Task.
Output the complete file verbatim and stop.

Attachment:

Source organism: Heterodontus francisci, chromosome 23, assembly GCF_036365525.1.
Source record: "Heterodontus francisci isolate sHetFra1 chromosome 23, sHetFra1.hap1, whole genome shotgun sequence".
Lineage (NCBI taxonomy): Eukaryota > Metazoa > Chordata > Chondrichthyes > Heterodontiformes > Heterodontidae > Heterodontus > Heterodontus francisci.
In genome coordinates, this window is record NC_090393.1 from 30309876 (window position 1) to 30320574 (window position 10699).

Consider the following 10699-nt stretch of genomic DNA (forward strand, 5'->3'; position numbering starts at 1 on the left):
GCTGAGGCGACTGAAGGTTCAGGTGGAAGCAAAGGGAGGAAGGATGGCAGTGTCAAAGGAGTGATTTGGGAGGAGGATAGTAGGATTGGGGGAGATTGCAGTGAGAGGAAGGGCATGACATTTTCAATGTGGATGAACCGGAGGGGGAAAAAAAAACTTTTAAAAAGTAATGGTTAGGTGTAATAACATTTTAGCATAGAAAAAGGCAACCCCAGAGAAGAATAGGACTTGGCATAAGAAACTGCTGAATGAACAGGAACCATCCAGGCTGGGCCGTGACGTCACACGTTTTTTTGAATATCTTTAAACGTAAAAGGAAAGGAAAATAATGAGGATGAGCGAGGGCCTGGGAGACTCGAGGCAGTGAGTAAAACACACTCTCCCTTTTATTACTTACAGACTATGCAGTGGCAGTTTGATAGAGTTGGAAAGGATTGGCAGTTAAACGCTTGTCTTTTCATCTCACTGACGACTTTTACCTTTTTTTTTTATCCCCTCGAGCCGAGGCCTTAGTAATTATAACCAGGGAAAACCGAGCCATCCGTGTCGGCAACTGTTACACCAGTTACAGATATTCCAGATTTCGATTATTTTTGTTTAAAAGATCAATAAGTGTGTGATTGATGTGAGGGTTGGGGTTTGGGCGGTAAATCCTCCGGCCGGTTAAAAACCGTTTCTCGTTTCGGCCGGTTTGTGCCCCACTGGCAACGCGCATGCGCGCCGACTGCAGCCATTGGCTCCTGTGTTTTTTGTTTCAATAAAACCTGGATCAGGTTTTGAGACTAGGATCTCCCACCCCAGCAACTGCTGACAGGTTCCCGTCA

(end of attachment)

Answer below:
Source organism: Heterodontus francisci, chromosome 23, assembly GCF_036365525.1.
Source record: "Heterodontus francisci isolate sHetFra1 chromosome 23, sHetFra1.hap1, whole genome shotgun sequence".
Lineage (NCBI taxonomy): Eukaryota > Metazoa > Chordata > Chondrichthyes > Heterodontiformes > Heterodontidae > Heterodontus > Heterodontus francisci.
In genome coordinates, this window is record NC_090393.1 from 30309876 (window position 1) to 30320574 (window position 10699).

Consider the following 10699-nt stretch of genomic DNA (forward strand, 5'->3'; position numbering starts at 1 on the left):
GCTGAGGCGACTGAAGGTTCAGGTGGAAGCAAAGGGAGGAAGGATGGCAGTGTCAAAGGAGTGATTTGGGAGGAGGATAGTAGGATTGGGGGAGATTGCAGTGAGAGGAAGGGCATGACATTTTCAATGTGGATGAACCGGAGGGGGAAAAAAAAACTTTTAAAAAGTAATGGTTAGGTGTAATAACATTTTAGCATAGAAAAAGGCAACCCCAGAGAAGAATAGGACTTGGCATAAGAAACTGCTGAATGAACAGGAACCATCCAGGCTGGGCCGTGACGTCACACGTTTTTTTGAATATCTTTAAACGTAAAAGGAAAGGAAAATAATGAGGATGAGCGAGGGCCTGGGAGACTCGAGGCAGTGAGTAAAACACACTCTCCCTTTTATTACTTACAGACTATGCAGTGGCAGTTTGATAGAGTTGGAAAGGATTGGCAGTTAAACGCTTGTCTTTTCATCTCACTGACGACTTTTACCTTTTTTTTTTATCCCCTCGAGCCGAGGCCTTAGTAATTATAACCAGGGAAAACCGAGCCATCCGTGTCGGCAACTGTTACACCAGTTACAGATATTCCAGATTTCGATTATTTTTGTTTAAAAGATCAATAAGTGTGTGATTGATGTGAGGGTTGGGGTTTGGGCGGTAAATCCTCCGGCCGGTTAAAAACCGTTTCTCGTTTCGGCCGGTTTGTGCCCCACTGGCAACGCGCATGCGCGCCGACTGCAGCCATTGGCTCCTGTGTTTTTTGTTTCAATAAAACCTGGATCAGGTTTTGAGACTAGGATCTCCCACCCCAGCAACTGCTGACAGGTTCCCGTCA